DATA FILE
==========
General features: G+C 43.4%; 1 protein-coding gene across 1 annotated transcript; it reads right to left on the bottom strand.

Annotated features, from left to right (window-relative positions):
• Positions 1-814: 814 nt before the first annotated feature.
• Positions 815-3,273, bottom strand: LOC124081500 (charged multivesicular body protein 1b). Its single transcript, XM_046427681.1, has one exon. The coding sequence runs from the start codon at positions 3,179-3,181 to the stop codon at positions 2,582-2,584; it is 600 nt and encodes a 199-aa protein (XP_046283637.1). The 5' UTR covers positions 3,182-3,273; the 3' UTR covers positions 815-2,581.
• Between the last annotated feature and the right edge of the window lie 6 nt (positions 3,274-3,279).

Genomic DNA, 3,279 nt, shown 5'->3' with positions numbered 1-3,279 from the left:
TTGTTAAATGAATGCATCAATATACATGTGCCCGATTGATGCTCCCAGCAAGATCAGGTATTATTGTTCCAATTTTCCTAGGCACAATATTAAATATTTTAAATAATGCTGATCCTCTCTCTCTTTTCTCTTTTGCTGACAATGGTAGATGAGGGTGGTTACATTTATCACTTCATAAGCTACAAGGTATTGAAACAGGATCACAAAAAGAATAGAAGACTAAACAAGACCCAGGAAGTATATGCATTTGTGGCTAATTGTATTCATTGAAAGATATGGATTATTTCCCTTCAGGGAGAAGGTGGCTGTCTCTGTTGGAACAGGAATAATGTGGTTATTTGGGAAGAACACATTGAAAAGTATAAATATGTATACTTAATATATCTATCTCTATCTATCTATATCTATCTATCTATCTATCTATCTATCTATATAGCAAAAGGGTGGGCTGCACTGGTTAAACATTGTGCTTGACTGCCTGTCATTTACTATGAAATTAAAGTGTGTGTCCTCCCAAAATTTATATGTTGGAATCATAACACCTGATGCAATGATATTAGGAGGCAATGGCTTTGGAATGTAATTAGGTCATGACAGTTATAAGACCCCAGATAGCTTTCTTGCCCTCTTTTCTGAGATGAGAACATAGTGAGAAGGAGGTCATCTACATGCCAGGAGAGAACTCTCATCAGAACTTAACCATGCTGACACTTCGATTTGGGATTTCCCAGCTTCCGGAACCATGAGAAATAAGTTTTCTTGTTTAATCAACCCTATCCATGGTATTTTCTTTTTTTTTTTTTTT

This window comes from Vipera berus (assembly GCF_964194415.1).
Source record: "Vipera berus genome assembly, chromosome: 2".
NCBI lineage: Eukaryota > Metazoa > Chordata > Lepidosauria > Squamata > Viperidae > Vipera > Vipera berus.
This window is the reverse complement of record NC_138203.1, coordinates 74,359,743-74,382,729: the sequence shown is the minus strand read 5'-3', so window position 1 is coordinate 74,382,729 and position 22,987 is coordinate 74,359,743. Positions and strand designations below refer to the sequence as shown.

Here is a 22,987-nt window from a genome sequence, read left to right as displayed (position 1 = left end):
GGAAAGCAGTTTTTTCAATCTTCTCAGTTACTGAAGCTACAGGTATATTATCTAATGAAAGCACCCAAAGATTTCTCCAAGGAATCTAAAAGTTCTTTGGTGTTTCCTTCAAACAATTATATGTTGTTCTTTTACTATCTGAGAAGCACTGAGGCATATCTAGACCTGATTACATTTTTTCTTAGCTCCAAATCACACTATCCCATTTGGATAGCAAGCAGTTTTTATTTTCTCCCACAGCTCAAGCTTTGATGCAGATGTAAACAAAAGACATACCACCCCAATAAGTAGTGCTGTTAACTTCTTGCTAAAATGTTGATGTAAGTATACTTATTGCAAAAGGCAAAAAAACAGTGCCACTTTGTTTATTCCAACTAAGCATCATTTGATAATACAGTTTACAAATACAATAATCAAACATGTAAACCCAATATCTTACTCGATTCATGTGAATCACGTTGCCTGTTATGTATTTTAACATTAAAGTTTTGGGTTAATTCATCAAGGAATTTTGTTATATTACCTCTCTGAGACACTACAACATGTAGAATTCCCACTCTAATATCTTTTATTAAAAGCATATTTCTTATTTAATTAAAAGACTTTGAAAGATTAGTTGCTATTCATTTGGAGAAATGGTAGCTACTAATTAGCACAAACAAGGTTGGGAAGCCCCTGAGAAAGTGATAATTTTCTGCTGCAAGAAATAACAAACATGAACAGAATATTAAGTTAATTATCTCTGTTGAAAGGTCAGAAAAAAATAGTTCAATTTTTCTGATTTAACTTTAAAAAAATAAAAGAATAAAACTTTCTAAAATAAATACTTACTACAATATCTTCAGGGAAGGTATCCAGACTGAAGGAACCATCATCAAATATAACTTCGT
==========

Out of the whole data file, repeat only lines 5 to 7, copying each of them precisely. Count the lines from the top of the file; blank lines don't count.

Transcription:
• Between the last annotated feature and the right edge of the window lie 6 nt (positions 3,274-3,279).

Genomic DNA, 3,279 nt, shown 5'->3' with positions numbered 1-3,279 from the left:
TTGTTAAATGAATGCATCAATATACATGTGCCCGATTGATGCTCCCAGCAAGATCAGGTATTATTGTTCCAATTTTCCTAGGCACAATATTAAATATTTTAAATAATGCTGATCCTCTCTCTCTTTTCTCTTTTGCTGACAATGGTAGATGAGGGTGGTTACATTTATCACTTCATAAGCTACAAGGTATTGAAACAGGATCACAAAAAGAATAGAAGACTAAACAAGACCCAGGAAGTATATGCATTTGTGGCTAATTGTATTCATTGAAAGATATGGATTATTTCCCTTCAGGGAGAAGGTGGCTGTCTCTGTTGGAACAGGAATAATGTGGTTATTTGGGAAGAACACATTGAAAAGTATAAATATGTATACTTAATATATCTATCTCTATCTATCTATATCTATCTATCTATCTATCTATCTATCTATATAGCAAAAGGGTGGGCTGCACTGGTTAAACATTGTGCTTGACTGCCTGTCATTTACTATGAAATTAAAGTGTGTGTCCTCCCAAAATTTATATGTTGGAATCATAACACCTGATGCAATGATATTAGGAGGCAATGGCTTTGGAATGTAATTAGGTCATGACAGTTATAAGACCCCAGATAGCTTTCTTGCCCTCTTTTCTGAGATGAGAACATAGTGAGAAGGAGGTCATCTACATGCCAGGAGAGAACTCTCATCAGAACTTAACCATGCTGACACTTCGATTTGGGATTTCCCAGCTTCCGGAACCATGAGAAATAAGTTTTCTTGTTTAATCAACCCTATCCATGGTATTTTCTTTTTTTTTTTTTTT